2 min read

Two things can be true

Two things can be true
Photo by National Historical Museum of Sweden (NHM) / Unsplash

We're often duped into thinking it's a binary world where one thing must negate the other.

But here’s a truth bomb for you: two things can be true.

Take parenting, for example. It's this intricate dance of showing up as the rock-solid leader while simultaneously acknowledging the tidal wave of emotions our kids are surfing.

Picture this: Your kid's melting down because you axed their grand plan to watch the latest horror flick that's about as age-appropriate as a toddler manning a barbecue. They’re hurling accusations of you being the spawn of Satan for not letting them join their pals in this cinematic rite of passage.

In that moment, two truths need to coexist: the movie’s off the table, but their whirlwind of feelings? Totally valid.

Two things can be true isn’t just about navigating the choppy waters of parenting; it’s a universal principle, extending its roots into every crevice of our existence.

Now, let's pivot to the adult world. Ever felt that twitch of skepticism when someone’s selling you something? That knee-jerk suspicion that it's all smoke and mirrors?

Here’s where the dual-truth principle kicks in again. Yes, they're trying to make a sale, but no, that doesn’t automatically mean they’re peddling snake oil. They can genuinely be offering something of value, enriching your life while padding their wallet. It's not a con; it's commerce with a side of sincerity.

In the bloodsport of politics, where it's usually us versus them, embracing the idea that two truths can coexist is like finding a rare truffle in a heap of mud. You can loathe a politician's stance on one issue while admitting they've got a point on another. It’s not about playing both sides—it’s about acknowledging the messy, infuriating complexity of human beings and the policies they push.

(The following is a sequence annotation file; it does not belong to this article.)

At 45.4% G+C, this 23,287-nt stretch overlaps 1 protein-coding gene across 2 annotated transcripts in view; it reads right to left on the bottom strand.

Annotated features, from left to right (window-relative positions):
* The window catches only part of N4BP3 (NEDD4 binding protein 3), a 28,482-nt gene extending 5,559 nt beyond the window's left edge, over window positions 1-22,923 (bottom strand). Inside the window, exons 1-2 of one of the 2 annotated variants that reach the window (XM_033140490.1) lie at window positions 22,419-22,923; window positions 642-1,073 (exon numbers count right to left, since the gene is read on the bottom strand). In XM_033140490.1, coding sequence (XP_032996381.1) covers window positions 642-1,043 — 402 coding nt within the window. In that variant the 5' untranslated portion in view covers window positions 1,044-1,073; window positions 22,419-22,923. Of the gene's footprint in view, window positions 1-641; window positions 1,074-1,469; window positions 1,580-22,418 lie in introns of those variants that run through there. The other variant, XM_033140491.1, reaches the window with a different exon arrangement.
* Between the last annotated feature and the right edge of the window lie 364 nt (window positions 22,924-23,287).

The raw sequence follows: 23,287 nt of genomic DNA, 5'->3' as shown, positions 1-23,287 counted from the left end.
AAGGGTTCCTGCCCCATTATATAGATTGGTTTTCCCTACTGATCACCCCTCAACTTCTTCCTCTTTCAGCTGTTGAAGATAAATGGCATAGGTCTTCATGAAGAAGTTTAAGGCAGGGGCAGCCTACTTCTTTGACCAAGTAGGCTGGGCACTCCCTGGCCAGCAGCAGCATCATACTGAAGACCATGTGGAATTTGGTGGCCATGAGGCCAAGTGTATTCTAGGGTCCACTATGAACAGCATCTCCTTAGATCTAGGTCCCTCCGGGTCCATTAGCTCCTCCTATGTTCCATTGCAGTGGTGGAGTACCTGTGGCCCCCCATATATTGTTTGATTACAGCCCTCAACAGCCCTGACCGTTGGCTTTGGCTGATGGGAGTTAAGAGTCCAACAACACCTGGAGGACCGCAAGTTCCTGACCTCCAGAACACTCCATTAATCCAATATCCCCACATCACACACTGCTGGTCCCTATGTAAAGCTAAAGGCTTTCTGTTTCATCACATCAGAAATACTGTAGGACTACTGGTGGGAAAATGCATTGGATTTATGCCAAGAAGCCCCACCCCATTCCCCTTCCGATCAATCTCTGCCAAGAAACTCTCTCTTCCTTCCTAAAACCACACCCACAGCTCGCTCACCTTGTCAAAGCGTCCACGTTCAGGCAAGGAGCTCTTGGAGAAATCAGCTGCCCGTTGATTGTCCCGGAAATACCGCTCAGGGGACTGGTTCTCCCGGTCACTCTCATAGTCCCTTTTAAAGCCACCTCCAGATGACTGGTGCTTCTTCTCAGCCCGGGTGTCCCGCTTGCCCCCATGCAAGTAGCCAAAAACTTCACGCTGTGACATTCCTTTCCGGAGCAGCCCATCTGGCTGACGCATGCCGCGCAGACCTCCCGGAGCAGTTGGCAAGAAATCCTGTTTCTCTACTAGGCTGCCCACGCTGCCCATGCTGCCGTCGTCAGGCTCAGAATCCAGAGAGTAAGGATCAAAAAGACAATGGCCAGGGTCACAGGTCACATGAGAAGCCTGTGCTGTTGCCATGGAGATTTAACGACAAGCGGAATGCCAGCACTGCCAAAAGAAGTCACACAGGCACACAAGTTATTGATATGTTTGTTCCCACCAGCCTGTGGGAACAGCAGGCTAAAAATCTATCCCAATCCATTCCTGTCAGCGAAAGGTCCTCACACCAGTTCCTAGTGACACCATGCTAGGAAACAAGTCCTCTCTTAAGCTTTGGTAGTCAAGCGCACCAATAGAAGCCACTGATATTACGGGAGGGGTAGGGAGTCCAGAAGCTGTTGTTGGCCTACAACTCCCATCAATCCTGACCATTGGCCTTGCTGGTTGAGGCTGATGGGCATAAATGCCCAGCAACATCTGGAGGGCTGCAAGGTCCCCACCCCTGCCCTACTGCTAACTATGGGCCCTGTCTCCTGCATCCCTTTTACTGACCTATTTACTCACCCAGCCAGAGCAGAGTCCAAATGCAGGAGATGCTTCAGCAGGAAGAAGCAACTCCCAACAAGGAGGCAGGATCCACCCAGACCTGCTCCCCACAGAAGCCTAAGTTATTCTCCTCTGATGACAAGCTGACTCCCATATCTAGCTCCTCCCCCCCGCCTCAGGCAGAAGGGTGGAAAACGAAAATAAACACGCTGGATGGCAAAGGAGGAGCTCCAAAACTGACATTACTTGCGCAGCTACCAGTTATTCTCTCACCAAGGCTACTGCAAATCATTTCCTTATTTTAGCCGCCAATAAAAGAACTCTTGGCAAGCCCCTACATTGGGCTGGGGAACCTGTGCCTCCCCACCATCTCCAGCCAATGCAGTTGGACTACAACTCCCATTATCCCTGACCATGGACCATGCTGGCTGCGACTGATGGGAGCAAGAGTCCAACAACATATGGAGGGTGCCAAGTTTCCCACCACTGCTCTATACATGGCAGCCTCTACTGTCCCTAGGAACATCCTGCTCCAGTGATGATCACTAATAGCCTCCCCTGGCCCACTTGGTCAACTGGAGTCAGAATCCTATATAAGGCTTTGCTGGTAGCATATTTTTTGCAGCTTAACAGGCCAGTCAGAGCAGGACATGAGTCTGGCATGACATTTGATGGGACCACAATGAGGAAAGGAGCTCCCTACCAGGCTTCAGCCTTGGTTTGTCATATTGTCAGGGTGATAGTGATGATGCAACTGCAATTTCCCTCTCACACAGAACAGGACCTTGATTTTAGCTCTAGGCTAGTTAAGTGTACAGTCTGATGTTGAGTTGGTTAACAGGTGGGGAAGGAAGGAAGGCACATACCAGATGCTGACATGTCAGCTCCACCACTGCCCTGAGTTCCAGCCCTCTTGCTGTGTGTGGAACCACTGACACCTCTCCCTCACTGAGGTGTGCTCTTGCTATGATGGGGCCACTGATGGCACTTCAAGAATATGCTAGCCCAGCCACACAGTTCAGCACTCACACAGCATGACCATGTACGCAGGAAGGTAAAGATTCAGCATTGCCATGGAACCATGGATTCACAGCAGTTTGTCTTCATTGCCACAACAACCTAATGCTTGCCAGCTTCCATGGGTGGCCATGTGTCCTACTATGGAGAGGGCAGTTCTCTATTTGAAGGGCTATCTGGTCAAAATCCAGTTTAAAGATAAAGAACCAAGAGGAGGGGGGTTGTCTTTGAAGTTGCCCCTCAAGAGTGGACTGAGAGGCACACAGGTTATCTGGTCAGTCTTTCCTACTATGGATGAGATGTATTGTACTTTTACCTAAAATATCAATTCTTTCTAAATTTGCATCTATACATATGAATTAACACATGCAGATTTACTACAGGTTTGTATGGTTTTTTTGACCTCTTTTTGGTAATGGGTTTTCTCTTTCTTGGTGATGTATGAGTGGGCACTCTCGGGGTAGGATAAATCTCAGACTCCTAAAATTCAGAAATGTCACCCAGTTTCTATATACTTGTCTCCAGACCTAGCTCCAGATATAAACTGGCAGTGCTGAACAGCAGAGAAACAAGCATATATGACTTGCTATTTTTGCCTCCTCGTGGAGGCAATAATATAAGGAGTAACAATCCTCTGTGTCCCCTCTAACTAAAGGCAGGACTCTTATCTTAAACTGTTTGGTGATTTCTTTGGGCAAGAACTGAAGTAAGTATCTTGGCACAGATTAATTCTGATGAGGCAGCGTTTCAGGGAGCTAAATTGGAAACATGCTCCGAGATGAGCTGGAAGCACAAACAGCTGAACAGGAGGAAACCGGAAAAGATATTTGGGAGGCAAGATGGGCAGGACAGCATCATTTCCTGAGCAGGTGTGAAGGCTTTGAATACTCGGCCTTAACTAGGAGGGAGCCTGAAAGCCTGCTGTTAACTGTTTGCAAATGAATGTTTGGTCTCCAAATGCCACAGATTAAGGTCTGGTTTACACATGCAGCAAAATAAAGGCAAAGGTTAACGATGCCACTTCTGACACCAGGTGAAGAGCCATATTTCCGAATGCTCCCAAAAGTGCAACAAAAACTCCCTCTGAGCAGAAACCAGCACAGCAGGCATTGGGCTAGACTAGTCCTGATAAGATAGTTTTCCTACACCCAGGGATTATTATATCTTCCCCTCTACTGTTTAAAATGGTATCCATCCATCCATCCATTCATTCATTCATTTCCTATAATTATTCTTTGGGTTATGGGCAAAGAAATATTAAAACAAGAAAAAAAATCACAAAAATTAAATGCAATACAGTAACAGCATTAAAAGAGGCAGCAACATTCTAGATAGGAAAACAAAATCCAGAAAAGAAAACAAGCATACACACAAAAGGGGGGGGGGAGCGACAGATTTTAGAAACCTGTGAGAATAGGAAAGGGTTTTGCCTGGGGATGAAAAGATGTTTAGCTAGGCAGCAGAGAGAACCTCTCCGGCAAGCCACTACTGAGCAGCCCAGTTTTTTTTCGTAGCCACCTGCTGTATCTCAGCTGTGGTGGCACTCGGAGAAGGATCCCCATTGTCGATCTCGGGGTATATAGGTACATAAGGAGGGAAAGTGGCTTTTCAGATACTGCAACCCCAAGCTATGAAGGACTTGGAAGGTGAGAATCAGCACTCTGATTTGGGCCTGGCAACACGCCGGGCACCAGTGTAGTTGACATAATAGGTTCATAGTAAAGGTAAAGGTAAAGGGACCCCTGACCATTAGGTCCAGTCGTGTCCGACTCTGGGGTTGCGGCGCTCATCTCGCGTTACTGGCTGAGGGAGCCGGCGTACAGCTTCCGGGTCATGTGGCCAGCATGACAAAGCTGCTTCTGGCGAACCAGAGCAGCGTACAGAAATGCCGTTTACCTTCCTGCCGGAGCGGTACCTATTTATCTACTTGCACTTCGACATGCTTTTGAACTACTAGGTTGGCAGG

Accepting this nuance is a step toward cutting through the bullshit, leading to debates that actually get somewhere instead of spinning in circles. So, where in your political throwdowns can admitting this complexity break down walls instead of building them higher?

This two-truth tango is everywhere once you start looking. It's in how we navigate friendships, careers, and even the murky waters of our psyche. Acknowledging this duality doesn’t dilute our decisions or emotions; it enriches them, giving us a fuller, more nuanced view of the world.

So, next time you find yourself at a crossroads, remember: embracing this complexity doesn’t make you indecisive or weak. It makes you human. And in a world that loves to oversimplify, perhaps understanding that two things can be true is the most radical act of all.

What's your two truths moment? Where can you apply this understanding in your life to navigate the complexities with a little more grace?

H/T to Dr. Becky Kennedy and her book Good Inside for inspiring today's post.